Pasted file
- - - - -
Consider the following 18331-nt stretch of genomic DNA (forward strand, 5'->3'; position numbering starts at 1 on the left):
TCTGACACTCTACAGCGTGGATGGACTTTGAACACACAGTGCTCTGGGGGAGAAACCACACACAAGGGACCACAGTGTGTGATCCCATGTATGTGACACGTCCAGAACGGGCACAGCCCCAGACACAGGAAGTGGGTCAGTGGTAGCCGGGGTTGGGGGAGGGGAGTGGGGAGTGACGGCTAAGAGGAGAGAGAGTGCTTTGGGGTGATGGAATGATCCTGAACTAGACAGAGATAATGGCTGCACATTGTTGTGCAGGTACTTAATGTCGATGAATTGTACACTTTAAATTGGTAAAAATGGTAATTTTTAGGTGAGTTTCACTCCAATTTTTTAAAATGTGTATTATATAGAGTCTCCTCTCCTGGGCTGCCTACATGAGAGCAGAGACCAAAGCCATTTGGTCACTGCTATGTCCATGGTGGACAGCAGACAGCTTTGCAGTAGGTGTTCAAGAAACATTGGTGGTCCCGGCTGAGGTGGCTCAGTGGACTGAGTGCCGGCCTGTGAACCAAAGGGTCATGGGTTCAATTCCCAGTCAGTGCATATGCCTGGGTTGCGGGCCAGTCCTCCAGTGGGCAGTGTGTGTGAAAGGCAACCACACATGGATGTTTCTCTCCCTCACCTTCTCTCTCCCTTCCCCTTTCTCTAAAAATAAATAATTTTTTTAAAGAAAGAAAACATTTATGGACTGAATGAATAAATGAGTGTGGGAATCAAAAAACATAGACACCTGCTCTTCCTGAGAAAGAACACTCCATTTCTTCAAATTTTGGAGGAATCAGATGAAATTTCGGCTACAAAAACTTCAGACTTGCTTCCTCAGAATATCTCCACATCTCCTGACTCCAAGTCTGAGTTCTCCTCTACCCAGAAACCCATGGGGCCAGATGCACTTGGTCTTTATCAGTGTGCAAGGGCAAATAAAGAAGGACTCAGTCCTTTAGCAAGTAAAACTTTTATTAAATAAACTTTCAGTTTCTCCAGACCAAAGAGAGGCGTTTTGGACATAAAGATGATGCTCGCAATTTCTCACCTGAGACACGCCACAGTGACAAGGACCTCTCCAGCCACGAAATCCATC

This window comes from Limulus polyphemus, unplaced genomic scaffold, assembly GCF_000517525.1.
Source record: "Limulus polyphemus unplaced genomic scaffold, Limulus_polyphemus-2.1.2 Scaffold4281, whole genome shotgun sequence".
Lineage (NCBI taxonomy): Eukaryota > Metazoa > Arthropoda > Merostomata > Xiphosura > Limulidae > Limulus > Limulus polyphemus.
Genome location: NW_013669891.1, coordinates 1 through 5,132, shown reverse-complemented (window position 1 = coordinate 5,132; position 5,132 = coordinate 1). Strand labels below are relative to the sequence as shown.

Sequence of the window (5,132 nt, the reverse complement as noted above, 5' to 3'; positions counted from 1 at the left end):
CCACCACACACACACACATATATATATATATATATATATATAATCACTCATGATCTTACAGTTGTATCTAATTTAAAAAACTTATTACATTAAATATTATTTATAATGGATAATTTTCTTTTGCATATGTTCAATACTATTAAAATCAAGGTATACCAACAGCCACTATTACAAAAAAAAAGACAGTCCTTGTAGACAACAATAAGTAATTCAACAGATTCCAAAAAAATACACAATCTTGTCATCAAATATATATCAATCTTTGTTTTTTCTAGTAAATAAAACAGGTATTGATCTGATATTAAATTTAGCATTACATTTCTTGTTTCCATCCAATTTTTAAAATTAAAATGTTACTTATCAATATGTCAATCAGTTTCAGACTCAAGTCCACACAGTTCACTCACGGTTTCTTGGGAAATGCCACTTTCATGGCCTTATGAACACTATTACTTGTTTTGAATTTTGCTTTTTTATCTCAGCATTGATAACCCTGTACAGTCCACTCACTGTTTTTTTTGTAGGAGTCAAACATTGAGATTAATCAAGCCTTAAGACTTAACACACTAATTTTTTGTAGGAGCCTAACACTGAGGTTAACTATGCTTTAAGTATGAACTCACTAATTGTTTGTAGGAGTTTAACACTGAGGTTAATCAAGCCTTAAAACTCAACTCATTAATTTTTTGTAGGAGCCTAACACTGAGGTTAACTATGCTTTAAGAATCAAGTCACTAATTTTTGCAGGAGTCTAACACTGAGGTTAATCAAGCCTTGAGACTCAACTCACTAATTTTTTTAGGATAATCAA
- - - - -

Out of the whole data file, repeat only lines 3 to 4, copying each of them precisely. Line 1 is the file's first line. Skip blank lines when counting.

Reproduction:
This window comes from Limulus polyphemus, unplaced genomic scaffold, assembly GCF_000517525.1.
Source record: "Limulus polyphemus unplaced genomic scaffold, Limulus_polyphemus-2.1.2 Scaffold4281, whole genome shotgun sequence".